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CIPL Submits Response to European Fee’s Proposal for a Regulation on European Information Governance

On February 5, 2020, the Centre for Information Policy Leadership (“CIPL”) at Hunton Andrews Kurth submitted a response to the European Commission’s (the “Commission’s”) public consultation on the Commission’s Proposal for a Regulation on European Data Governance (the “Data Governance Act,” or “DGA”). This proposal is the first set of initiatives announced under the broader European Data Strategy.

The Commission first released a draft of the DGA on November 25, 2020. The proposed regulation aims to increase trust in the data sharing ecosystem and promote data availability. The three primary objectives are to (1) promote the re-use of certain categories of public sector data; (2) create requirements applicable to data sharing services; and (3) create a framework for data altruism organizations. The proposal also would create a new expert group, the European Data Innovation Board (“EDIB”), which would work with the European Data Protection Board (“EDPB”) on a number of tasks, including promoting best practices in data sharing.

CIPL welcomed the opportunity to respond to the proposed regulation and agrees with the goals of the DGA, as data availability and data sharing are foundational to a data-driven economy. CIPL’s response to the Consultation includes specific comments regarding the DGA, as well as broadly applicable comments for future proposals on European data spaces, high-value datasets or the future Data Act. The DGA and upcoming initiatives provide an important opportunity to further promote a principles-driven, risk-based and accountable approach to data sharing and related initiatives.

CIPL’s key recommendations to the Commission are to:

  • Include organizational accountability as a building block of the DGA and upcoming initiatives of the European data strategy, supported by a light-touch, principles-based and agile regulatory approach to data sharing;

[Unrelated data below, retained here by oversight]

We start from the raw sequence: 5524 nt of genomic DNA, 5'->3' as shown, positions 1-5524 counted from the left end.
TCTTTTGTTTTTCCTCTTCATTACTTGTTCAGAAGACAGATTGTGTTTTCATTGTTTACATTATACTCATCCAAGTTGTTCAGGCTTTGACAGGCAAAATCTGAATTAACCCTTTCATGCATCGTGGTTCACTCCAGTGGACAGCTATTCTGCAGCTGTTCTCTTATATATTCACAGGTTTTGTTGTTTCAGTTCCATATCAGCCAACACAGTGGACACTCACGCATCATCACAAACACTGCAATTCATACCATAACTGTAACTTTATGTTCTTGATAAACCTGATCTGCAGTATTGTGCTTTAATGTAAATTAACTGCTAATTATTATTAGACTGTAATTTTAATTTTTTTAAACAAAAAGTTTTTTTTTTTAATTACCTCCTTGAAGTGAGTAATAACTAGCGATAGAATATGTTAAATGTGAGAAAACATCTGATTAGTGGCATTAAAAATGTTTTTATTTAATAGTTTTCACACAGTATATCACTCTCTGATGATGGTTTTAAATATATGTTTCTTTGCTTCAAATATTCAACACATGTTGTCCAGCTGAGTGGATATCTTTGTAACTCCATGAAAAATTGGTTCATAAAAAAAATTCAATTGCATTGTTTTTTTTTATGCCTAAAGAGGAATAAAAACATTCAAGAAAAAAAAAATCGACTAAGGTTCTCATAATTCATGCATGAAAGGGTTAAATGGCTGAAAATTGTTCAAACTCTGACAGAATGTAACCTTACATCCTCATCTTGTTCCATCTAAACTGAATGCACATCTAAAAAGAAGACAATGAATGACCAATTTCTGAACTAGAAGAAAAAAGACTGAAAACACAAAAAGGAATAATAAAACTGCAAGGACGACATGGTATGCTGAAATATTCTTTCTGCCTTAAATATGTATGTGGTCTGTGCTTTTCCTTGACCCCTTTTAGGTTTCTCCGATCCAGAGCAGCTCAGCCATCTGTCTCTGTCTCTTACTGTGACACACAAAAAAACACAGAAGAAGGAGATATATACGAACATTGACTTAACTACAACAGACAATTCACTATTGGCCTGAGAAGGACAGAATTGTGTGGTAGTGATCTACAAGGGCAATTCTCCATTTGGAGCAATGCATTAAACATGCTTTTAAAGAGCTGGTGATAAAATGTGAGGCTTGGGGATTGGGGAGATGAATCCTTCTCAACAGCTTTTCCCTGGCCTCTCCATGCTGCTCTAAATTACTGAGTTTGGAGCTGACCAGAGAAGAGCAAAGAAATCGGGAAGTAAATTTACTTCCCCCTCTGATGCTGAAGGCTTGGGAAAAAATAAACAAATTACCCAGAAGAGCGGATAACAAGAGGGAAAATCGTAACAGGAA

• Integrate a risk-based approach to data sharing to properly balance benefits, risks and reticence risks to data sharing and to apply the relevant mitigations;
  • Enable trust across the entire data sharing ecosystem, including data providers, intermediaries and recipients, whether public or private entities;
  • Enable the co-design by regulators and industry of a consistent governance framework for accountable data sharing;
  • Promote regulatory sandboxes to enable responsible data sharing and innovation through experimentation in consultation with regulators;
  • Clarify the relationship between the DGA and the GDPR and provide that Data Protection Authorities (DPAs) are the sole regulators responsible for matters regarding personal data;
  • Avoid overreliance on consent to the detriment of other available legal bases and the statistical and research exemptions under the GDPR;
  • Ensure a simple, agile and harmonized approach to request access to datasets and sharing processes across EU Member States;
  • Clarify the international data transfer toolkit for non-personal data, giving consideration to the GDPR experience for personal data transfers to third countries;
  • Enable the use of cloud services to promote data sharing while still providing a secure processing environment;
  • Create a level playing field within and beyond the different mechanisms and approaches to data sharing to enable both new players and incumbents to innovate and compete; and
  • Recognize and support the already-existing mechanisms in place that enable organizations to share data in an accountable way for socially beneficial purposes and in the public interest.

Download CIPL’s full response to the Consultation.

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